Gwaltney said the structure of Senior Crimestoppers “sounds very complicated, but it’s all necessary for legal and liability reasons.” The relationship between the for-profit and non-profit companies “is not something we hide from in any way,” he said.
While Senior Crimestoppers could operate solely as a for-profit and still be able to help banks get CRA credit, its charitable mission is central to its marketing. That’s especially true at the group’s annual “Doing Well by Doing Good” conference, which was held in October at New York’s Waldorf-Astoria Hotel.
In a speech to attendees, Grovetta Gardineer, the OCC’s deputy comptroller for compliance policy, said her father was a minister who ran a nursing home. “I know firsthand what it’s like to want peace of mind for your loved ones,” she said. “I can tell you as a bank supervisor what a win-win it is for banks.”
John Lund, executive vice president of Rockville Bank in Manchester, Connecticut, took the microphone to say his bank checked with FDIC field staff before making an investment in the foundation. Once the regional office learned that the agency backed the program at the highest levels, there was no problem.
“Certainly Sheila Bair’s endorsement was pretty much the end of the conversation,” he told the crowd.
Gruenberg, the acting chairman of the FDIC, had addressed the 2010 convention in Memphis when he was vice chairman of the regulator. He didn’t attend the 2011 meeting, but the foundation included his letter to Gwaltney in the conference materials.
“I hope all is well,” Gruenberg wrote. “Let me know if I can be helpful.”
Bair and Gruenberg declined through spokesmen to comment for this story.
At the 2011 conference, Gwaltney announced that crime was down by 92.5 percent through September at participating homes. He released a breakdown of reports to the hotline for the first three quarters of 2011: 42 percent involved property crime against the facilities themselves; 32 percent thefts from residents; and 18 percent abuse and neglect of residents. The hotline gets hundreds of calls a month, Gwaltney said later.
Foundation officials said they compute their statistics by surveying nursing-home operators about the crime rate before they enroll and then comparing that to what is reported from the home to the hotline in subsequent months. Homes should call in “even something as small as a missing pen,” according to the Senior Crimestoppers handbook.
In an e-mail yesterday, Gwaltney supplied updated figures. He said the 1,200 participating nursing homes reported 7,187 crimes to the hotline in all of 2011 -- a rate of about 19 per day. That was 93 percent fewer crimes than the more than 102,000 crimes that the homes estimated they averaged annually before they signed up, Gwaltney said.
Outside analysts questioned the foundation’s methodology.
“Making these kinds of claims without releasing the underlying data is problematic because it does not allow for scrutiny or replication,” said Marie-Therese Connolly, a senior fellow at the Woodrow Wilson International Center and former Justice Department lawyer who has advocated for improvement of statistics on elderly abuse.
Connolly, who last year won a MacArthur Foundation “genius” grant, said assessing crime in nursing homes has been a challenge for the most dedicated researchers. “We still don’t have independent and reliable baseline data to tell us how much crime there is in nursing homes, let alone the extent to which any program decreases that crime,” she said.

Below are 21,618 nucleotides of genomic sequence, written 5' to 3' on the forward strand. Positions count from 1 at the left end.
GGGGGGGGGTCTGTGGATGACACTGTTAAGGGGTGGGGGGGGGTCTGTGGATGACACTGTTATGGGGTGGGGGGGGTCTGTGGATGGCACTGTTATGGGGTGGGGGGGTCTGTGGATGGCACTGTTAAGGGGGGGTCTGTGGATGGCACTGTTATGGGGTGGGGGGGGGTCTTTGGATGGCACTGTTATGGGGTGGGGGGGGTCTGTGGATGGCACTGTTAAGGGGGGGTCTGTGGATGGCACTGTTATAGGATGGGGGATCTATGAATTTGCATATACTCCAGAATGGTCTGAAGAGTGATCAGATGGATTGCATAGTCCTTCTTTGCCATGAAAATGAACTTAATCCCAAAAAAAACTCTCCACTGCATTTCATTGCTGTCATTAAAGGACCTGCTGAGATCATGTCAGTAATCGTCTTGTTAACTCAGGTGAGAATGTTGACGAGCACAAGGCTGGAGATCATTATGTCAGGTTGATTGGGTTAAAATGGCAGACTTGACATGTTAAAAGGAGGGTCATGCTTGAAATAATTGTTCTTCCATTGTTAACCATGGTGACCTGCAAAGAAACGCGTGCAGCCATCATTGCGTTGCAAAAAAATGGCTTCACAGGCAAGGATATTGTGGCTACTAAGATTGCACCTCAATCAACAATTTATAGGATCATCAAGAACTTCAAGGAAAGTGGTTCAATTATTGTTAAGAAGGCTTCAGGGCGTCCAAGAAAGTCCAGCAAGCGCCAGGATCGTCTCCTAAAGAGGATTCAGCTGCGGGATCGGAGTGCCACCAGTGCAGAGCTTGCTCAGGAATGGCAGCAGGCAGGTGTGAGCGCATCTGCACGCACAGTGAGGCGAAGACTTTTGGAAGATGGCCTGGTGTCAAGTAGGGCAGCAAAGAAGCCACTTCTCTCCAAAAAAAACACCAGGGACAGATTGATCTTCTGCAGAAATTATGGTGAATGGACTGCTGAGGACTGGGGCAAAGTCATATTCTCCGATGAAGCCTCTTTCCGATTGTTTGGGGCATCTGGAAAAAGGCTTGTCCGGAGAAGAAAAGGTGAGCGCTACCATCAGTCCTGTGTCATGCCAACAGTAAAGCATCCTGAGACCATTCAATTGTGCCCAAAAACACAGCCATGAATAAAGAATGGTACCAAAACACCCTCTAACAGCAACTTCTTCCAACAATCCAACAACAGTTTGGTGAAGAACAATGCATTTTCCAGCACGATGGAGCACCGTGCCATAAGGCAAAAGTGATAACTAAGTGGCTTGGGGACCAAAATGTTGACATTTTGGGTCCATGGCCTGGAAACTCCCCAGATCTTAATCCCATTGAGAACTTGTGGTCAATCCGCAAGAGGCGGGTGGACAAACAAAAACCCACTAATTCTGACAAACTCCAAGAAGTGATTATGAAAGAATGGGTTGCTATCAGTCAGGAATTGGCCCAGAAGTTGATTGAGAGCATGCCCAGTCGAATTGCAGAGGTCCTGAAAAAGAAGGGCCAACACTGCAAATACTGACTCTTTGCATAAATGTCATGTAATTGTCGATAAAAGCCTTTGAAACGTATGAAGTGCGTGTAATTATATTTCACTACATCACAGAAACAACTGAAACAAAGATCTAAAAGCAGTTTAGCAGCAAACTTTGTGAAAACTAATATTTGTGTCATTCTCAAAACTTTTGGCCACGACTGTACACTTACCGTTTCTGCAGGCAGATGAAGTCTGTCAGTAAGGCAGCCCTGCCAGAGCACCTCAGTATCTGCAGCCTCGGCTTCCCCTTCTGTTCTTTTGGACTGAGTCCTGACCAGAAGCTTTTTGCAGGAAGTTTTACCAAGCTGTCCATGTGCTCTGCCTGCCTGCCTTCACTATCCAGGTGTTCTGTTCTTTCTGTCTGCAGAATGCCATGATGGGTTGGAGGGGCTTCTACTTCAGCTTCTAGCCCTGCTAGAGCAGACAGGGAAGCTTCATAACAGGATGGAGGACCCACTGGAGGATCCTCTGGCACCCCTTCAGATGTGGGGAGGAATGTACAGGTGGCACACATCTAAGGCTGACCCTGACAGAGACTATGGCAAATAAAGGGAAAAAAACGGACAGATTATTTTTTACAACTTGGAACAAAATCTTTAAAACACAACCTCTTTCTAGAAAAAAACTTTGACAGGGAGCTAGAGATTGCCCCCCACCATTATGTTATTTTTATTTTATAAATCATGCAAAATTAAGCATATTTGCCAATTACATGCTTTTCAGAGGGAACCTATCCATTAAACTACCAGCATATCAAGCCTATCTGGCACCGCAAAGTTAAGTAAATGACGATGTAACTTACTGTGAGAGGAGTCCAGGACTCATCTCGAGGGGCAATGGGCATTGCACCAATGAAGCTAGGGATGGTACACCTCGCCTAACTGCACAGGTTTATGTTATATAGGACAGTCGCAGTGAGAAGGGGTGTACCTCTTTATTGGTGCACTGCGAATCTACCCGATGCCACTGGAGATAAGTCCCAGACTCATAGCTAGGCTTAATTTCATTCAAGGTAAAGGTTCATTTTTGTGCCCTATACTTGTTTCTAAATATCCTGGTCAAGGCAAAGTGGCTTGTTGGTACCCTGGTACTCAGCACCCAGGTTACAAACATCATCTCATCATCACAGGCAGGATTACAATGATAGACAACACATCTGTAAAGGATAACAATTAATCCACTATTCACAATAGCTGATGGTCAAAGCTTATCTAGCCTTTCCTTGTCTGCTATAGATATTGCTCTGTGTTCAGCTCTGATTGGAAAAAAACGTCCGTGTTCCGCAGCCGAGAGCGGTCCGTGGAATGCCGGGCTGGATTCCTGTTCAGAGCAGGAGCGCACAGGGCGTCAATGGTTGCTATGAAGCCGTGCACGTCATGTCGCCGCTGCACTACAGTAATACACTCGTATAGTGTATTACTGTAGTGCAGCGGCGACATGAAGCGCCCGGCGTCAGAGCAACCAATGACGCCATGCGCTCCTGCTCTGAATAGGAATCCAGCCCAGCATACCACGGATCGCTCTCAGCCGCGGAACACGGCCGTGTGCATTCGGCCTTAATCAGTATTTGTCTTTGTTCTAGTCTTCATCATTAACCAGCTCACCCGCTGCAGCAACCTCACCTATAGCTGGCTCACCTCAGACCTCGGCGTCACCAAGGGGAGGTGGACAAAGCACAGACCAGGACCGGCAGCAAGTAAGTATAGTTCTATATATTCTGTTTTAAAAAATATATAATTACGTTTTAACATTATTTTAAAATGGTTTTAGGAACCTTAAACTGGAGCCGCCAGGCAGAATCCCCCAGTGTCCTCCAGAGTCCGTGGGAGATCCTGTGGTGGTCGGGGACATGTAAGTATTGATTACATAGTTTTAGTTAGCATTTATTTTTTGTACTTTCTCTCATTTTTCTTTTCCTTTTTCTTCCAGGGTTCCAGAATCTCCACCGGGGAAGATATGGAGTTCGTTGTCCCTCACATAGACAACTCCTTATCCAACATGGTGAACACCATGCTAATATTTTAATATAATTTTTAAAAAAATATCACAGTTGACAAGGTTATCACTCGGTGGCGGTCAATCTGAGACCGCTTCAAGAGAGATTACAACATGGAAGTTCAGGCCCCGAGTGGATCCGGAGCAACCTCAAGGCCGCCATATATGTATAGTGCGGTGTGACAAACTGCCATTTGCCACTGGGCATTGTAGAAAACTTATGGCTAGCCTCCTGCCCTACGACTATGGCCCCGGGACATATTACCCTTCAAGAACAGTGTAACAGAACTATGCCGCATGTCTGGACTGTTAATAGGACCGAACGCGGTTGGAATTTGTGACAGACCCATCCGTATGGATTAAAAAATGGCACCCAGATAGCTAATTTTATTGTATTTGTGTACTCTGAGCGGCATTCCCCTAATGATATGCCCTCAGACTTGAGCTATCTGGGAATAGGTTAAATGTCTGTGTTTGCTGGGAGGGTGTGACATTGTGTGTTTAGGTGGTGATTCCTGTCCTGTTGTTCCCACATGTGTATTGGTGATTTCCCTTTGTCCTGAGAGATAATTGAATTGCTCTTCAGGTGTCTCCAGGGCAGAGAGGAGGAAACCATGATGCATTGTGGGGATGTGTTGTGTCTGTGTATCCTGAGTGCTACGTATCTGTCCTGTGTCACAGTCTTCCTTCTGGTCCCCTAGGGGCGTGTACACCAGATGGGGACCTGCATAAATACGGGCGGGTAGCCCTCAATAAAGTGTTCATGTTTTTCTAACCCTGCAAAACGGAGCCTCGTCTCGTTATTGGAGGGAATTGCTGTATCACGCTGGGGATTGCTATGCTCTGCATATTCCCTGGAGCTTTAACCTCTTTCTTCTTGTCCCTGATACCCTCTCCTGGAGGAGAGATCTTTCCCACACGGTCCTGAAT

Determining when an incident qualifies as a reportable crime is not a scientific process, said Dwight Adams, facilities manager at the Jewish Home of Greater Harrisburg, which uses the Senior Crimestoppers program.
“When you get into serving the elderly, sometimes they misplace things themselves,” said Adams, who said the program had been useful mainly to alert the community when objects go missing. “I’m not aware that we’ve ever paid out reward money to anyone, but it has helped find some things sometimes.”
Adams noted that the state of Pennsylvania requires nursing homes to provide locked areas for their residents anyway, and so only about a fifth of the Jewish Home’s patients use the additional lock boxes provided by the foundation.
Another participant, the Lehigh Center nursing home in Macungie, Pennsylvania, doesn’t use the lock boxes at all because it already has locking drawers in each room, said Jonathon A. Weiland, the senior administrator.
“To put a locked box inside a locked drawer would be hard to get to,” he said.
Weiland said no crimes have been reported during his year-and-a-half at the facility and that he didn’t know the rate for previous years. The primary benefits of the program, he said, are its deterrent function and the end-of-year cash grants, which the home used in 2010 for a Nintendo Wii gaming system.
Teagno of the community bankers group said USI Alliance believes that Senior Crimestoppers helps the nursing homes: “The fact that the staff within a nursing home as well as residents realize there’s a phone number to call does provide a higher level of comfort,” he said.
Skillern, the community reinvestment advocate in North Carolina, said his biggest objection to Senior Crimestoppers is that banks get credit from regulators for the full amount of the lump sum they loan or invest, while they are really just donating one percent of the interest on the amount.
“They’re taking a few basis points and making a contribution to senior citizen homes for education around safety issues,” said Skillern, who last year complained in a letter to banking regulators about the foundation.
Foundation officials disagree with Skillern’s characterization. “When a bank makes a loan to us, they’re making a seven-year commitment,” Gwaltney said. The money “comes off their books. They’re putting it at risk.”
King, the founder of Senior Crimestoppers, said the program helps all those involved.
“It certainly is good for the residents of the nursing homes,” he said. “It’s good for the nursing homes themselves because it’s free. They get quality program at no cost. The bank is assured they’re not going to have a loss on their investment, and they earn CRA credit. It’s a win-win situation for everyone.”